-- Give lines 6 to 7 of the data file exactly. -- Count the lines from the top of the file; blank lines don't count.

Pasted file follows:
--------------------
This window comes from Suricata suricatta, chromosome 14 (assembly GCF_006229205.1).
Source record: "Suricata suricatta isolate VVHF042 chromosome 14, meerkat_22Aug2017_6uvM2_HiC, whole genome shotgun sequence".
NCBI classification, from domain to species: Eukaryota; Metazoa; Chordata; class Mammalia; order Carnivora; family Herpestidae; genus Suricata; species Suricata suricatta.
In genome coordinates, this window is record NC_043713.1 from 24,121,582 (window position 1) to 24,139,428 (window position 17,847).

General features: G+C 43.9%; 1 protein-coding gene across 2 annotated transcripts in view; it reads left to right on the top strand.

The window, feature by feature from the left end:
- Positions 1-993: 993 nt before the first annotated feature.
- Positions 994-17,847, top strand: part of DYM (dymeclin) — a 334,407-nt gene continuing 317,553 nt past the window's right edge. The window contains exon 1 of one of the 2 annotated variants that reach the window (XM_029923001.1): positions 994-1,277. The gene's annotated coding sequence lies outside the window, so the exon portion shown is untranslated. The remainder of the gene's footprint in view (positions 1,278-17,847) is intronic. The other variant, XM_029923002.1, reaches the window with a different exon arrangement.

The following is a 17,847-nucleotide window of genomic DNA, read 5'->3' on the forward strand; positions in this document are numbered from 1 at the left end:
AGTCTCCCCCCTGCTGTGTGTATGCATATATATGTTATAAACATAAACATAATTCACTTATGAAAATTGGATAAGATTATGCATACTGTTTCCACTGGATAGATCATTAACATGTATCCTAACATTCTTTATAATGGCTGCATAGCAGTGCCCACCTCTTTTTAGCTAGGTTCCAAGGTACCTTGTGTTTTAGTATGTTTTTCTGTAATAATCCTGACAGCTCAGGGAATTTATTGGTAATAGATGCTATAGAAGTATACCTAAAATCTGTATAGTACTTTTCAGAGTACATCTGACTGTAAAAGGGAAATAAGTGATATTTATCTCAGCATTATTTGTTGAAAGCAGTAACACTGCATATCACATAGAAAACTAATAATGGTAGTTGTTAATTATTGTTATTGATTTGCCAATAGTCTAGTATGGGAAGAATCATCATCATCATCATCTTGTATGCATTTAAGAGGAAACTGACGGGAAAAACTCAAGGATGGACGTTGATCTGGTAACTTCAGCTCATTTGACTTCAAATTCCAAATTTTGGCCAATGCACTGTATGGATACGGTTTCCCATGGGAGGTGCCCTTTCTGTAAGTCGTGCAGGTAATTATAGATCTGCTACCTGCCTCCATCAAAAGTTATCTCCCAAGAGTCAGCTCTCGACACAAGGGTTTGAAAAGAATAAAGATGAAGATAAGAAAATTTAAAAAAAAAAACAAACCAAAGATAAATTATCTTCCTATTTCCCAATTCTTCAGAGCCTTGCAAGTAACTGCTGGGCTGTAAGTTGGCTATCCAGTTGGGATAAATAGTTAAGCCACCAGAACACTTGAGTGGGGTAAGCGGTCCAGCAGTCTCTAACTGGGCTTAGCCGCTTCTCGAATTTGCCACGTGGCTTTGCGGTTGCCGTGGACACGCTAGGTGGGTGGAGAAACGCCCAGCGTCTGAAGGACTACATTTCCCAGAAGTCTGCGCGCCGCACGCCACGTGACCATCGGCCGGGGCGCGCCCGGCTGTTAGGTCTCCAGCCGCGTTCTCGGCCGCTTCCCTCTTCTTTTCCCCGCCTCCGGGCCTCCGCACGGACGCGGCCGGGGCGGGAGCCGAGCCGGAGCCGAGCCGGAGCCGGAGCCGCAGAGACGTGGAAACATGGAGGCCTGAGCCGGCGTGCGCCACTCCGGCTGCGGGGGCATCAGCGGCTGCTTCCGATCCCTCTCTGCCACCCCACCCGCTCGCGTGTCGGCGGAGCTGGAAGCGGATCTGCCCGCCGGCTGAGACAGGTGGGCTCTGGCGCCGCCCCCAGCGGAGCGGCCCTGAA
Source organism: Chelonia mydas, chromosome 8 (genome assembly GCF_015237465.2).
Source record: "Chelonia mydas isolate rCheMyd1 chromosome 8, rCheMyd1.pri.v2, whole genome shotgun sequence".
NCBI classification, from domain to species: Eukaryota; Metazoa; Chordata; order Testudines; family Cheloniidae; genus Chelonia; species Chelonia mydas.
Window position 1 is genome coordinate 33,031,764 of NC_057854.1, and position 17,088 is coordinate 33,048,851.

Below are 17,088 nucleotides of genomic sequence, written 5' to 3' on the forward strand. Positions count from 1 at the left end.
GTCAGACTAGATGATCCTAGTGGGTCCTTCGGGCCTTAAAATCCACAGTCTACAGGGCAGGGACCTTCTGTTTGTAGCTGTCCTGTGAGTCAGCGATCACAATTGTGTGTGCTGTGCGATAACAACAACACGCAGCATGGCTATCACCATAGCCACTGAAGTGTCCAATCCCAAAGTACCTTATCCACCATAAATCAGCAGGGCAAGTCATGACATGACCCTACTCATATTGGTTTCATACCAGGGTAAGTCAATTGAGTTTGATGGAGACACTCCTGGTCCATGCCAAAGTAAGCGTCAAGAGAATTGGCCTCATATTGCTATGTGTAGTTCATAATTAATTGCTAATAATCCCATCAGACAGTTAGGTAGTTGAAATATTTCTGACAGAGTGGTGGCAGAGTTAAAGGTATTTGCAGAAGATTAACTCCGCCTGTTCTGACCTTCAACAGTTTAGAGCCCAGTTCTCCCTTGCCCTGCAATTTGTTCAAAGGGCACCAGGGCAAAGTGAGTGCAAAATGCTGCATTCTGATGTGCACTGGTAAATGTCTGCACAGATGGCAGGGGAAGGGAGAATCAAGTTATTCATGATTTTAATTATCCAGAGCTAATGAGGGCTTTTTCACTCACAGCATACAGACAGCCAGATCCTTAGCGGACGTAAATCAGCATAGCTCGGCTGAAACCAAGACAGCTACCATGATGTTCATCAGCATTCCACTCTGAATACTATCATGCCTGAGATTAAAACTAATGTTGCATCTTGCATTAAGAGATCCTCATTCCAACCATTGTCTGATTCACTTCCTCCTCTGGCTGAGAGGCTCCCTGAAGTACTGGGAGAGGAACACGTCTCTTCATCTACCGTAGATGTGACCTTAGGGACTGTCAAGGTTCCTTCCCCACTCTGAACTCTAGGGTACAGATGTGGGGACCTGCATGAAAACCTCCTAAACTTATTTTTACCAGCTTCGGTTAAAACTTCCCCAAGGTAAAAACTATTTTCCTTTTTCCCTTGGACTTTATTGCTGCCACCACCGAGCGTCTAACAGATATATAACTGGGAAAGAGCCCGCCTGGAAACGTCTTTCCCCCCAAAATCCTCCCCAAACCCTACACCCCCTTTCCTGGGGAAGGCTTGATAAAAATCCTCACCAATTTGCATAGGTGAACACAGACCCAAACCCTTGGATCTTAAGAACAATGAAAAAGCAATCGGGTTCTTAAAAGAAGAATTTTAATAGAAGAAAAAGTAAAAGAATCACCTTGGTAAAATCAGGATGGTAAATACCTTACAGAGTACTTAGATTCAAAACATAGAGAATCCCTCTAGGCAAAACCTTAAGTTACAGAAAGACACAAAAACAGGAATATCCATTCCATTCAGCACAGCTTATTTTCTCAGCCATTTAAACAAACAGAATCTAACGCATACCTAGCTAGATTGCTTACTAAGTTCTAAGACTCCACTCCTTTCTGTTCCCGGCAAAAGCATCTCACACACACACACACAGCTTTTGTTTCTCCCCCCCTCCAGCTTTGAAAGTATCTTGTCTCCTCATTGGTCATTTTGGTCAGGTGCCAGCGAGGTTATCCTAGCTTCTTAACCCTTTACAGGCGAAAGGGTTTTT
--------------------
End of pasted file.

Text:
The window, feature by feature from the left end:
- Positions 1-993: 993 nt before the first annotated feature.